Yes, a private prosecution for fraud can also be a cost effective solution to recovering any sums fraudulently taken. The state bear the cost of investigating and prosecuting a fraud offender during a public prosecution. In addition, if a private prosecutor is unsuccessful, it is unlikely that the court will make a costs order against the prosecutor if the case was conducted diligently and carefully. In this case, the Defendant would be entitled to compensation from central funds.

However, for a private prosecution it is also possible for a Court to order payment out of central funds to compensate a private prosecutor to recover a significant proportion of their legal costs.

Instruct Specialist Private Prosecution Lawyers

The Private Prosecution Service [“PPS”] is a leading legal services provider that specialises in providing high quality legal advice to businesses, governments, government organisations and individuals. Private prosecution cases for fraud are our expertise. Private prosecutions can be a powerful, speedy and clinical means of obtaining justice from a fraudster. It is important to have as much evidence to hand for a private prosecution as the traditional law enforcement agencies have powers to gather evidence that are not available to private prosecutors.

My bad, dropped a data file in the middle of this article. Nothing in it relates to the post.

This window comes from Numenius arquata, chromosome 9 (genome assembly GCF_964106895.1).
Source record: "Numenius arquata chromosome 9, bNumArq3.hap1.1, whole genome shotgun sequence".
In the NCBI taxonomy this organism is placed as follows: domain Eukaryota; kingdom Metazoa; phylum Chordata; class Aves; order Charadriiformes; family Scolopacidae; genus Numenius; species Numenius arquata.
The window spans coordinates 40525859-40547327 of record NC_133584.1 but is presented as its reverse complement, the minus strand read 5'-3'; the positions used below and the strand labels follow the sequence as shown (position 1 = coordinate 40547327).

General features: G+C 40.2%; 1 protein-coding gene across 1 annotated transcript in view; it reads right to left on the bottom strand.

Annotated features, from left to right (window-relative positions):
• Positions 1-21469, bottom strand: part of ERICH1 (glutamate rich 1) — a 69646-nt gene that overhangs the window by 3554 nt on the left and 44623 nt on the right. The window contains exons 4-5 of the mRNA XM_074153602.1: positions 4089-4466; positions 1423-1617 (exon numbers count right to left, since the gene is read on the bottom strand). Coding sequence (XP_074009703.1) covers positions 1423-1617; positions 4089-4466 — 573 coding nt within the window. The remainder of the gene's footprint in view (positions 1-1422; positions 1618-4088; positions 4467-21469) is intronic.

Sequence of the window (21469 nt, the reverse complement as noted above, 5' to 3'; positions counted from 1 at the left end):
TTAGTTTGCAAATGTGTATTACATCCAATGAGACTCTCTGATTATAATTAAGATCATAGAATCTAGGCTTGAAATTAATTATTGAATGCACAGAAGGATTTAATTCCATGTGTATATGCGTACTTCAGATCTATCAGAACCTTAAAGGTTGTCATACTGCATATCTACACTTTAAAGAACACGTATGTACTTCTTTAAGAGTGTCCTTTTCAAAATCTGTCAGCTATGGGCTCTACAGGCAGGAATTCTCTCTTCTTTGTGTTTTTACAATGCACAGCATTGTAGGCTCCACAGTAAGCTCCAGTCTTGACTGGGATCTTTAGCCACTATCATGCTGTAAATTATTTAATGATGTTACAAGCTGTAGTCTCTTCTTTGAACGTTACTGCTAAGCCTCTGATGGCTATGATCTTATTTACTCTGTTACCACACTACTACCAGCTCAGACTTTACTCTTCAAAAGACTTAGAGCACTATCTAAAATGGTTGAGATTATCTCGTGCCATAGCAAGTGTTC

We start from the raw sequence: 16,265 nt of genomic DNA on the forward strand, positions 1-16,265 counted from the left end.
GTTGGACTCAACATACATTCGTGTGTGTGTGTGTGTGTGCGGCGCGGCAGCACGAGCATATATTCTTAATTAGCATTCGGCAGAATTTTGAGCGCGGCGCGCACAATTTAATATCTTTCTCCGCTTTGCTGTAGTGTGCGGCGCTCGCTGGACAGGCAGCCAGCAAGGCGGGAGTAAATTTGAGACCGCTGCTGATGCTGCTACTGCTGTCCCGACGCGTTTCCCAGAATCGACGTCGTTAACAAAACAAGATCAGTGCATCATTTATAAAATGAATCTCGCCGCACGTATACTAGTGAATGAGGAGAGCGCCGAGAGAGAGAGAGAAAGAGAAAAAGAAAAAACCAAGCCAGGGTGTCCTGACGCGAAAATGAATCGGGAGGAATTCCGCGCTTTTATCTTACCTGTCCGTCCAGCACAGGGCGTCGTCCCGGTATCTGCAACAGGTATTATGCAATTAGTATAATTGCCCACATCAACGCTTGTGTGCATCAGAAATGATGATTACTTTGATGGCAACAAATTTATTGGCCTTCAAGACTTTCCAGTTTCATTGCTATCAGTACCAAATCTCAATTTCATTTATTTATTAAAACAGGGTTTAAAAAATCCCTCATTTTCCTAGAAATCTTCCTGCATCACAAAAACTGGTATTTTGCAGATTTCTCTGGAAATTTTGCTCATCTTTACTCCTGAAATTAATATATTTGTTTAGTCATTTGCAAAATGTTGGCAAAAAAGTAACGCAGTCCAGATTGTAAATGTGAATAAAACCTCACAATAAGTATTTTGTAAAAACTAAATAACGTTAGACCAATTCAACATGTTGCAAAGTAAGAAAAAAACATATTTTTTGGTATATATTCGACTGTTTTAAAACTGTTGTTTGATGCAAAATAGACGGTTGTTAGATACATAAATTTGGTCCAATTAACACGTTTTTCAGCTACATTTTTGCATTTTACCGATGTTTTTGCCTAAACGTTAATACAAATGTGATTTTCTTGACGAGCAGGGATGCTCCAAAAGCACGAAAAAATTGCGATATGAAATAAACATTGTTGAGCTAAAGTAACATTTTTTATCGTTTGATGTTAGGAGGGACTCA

Our expert team of prosecutors are experienced at advising on potential strategies and skilled at targeting the evidence needed to prove a fraud conviction and are experts in ensuring whatever evidence is available is admissible in any subsequent criminal proceedings.

We are the only law firm to operate from professional legal chambers located in the ancient Middle Temple (Inn of Court), near the Royal Courts of Justice and in the legal heart of Central London. Our team of lawyers, which comprises a mixture of solicitors and barristers, provide a first class and comprehensive legal service to help you get justice.

For the best Private Prosecution Lawyers in London call 02071830529 or email .